On average, the 40 times that wind up appearing on draftscout have been .027 slower than the times from initial reports (by places like PFF, NBC Edge, and The Athletic).

Fusue Vue has estimated some 40 times by counting frames on the video & posting those on Twitter. On average, those have been .054 slower than initial reports.

The widest range of reported 40 times have been for Isaiah McKoy (4.49-4.68), Mac Jones (4.68-4.86), and Miller Forristall (4.80-4.95).

Discrepancies cluster by team. Draftscout was much slower than initial reports for the Arkansas, Wisconsin, and Michigan pro days, Fusue Vue was much slower than draftscout & initial reports for the Penn State pro day, and Alabama times are unusually all-over-the-place.

Reported 3 cone & short shuttle times are usually identical across all outlets (with a few exceptions, like Quinn Meinerz). I think this is because people don't care as much about those events, so they're content to just run with whatever time gets reported rather than making their own attempt to get a number. So those numbers are probably less accurate.

Edited by ZWK
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With the analytics now, there are minimums across positions.  

If a DE cannot hit such and such a 3 cone, chances are he's not special.  (By the way, there are some special athletes at EDGE).  If a WR is 180 lbs, he better run faster than such and such,  

I think it's easier to rely on the film now, once you have established that a player is in the range of historical success.  Eliminate a player from any of these analytic black holes, and then go by performance, and how his game translates.  

The true freak athletes, they are easy to overrate.  I'm always nervous of the toolsy, didn't do it in college, but oh man, if he puts it together with some coaching-type guys.  If a guy is within the an acceptable range athletically, and played better football than the freak athlete, that's when measurements vs. production gets you in trouble.  But, there are minimums that historically point to success, or failure.  If you are a 190-lb RB, and you run 4.65, that's a real problem.  There are always going to be players that buck the outliers, but the film-over-workouts crowd needs to understand that the difference between this argument now and 20 years ago is that NOW we have real data that tells us if you don't hit these minimums, NFL success is a longshot..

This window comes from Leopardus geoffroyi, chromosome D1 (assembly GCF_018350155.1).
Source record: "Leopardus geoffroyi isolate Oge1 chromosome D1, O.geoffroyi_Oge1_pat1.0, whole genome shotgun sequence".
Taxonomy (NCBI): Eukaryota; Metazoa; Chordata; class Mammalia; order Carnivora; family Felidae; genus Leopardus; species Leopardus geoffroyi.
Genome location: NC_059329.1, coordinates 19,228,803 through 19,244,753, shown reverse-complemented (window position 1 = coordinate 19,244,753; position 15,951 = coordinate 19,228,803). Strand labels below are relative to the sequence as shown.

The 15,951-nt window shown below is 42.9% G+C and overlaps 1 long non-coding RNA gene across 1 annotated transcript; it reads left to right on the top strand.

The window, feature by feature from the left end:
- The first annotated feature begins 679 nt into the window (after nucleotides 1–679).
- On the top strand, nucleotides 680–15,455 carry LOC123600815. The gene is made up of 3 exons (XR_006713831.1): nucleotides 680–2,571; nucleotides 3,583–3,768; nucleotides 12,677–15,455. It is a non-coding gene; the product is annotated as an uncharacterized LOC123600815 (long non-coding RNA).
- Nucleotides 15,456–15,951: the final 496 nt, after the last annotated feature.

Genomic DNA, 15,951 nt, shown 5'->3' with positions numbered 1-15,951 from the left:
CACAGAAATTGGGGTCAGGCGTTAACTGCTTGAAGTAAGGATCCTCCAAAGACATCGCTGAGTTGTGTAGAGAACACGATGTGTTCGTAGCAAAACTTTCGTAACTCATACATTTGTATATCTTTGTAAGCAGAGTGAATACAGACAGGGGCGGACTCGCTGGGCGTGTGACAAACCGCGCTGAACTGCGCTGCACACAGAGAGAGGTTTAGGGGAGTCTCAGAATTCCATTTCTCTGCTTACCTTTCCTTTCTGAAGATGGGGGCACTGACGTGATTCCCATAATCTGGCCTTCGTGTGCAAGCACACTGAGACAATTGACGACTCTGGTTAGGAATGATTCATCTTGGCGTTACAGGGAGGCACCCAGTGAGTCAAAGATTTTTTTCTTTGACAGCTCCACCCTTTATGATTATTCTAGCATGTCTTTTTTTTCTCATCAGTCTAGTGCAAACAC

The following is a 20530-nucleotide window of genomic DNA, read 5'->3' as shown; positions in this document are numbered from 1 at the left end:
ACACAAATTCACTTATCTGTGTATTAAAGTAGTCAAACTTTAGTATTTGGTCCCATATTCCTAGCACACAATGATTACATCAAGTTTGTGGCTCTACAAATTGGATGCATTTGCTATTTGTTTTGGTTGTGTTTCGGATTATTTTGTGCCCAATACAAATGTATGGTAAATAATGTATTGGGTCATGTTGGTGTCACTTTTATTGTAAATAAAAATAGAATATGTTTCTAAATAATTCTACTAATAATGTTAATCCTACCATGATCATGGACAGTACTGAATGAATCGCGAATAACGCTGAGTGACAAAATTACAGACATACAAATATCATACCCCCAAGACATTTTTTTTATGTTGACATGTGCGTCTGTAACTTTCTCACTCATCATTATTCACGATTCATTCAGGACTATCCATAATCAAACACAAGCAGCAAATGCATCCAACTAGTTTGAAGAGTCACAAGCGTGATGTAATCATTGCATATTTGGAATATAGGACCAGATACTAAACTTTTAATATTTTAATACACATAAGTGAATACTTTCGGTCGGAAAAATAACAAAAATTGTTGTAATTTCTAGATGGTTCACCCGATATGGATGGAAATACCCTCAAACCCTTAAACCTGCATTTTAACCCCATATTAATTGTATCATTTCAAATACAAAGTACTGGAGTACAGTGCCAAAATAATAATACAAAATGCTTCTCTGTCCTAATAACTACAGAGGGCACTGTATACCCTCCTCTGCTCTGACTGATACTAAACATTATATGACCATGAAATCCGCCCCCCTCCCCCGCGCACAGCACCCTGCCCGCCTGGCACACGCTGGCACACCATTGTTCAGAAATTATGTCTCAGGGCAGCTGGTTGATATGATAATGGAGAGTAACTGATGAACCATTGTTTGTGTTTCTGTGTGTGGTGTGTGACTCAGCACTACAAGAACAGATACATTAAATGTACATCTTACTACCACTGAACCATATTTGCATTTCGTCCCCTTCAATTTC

Underrated analytics is age.  Was a player the man from day 1 on campus, or did he blossom as a 4th year JR?  

Edited by massraider
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8 minutes ago, Foosball God said:

I almost never pay attention to that stuff.  I focus more on what they've done on the field and against what kind of competition.

While running a 4.6 and you're under 210 lbs would raise a red flag for me, there are a lot of other factors that come into play for me when evaluating RBs.  Such as vision, yards after contact, breakout age, ability in the passing game.  I also believe fantasy players don't put enough stock into draft capital.  The past has clearly shown there is a direct correlation between DC and NFL success.  Sure, there are outliers, but I'd rather bet on the norm than outliers.  For dynasty I think you have to factor in age of a RB, because if your team won't compete for another 2 or 3 years, by the time you are ready to compete, that RB will be 26 or 27 and that's not where you want him to be.